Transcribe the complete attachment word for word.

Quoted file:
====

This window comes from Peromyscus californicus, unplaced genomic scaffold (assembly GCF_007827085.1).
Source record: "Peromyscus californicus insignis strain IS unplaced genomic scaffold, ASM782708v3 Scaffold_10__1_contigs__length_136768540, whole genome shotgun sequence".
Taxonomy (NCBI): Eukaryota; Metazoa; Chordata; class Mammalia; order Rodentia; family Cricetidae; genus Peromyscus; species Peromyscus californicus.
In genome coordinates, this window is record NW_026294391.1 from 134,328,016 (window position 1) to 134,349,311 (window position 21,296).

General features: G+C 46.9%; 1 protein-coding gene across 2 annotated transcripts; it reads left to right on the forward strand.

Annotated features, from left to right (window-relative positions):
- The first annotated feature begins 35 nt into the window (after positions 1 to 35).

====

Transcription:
This window comes from Peromyscus californicus, unplaced genomic scaffold (assembly GCF_007827085.1).
Source record: "Peromyscus californicus insignis strain IS unplaced genomic scaffold, ASM782708v3 Scaffold_10__1_contigs__length_136768540, whole genome shotgun sequence".
Taxonomy (NCBI): Eukaryota; Metazoa; Chordata; class Mammalia; order Rodentia; family Cricetidae; genus Peromyscus; species Peromyscus californicus.
In genome coordinates, this window is record NW_026294391.1 from 134,328,016 (window position 1) to 134,349,311 (window position 21,296).

General features: G+C 46.9%; 1 protein-coding gene across 2 annotated transcripts; it reads left to right on the forward strand.

Annotated features, from left to right (window-relative positions):
- The first annotated feature begins 35 nt into the window (after positions 1 to 35).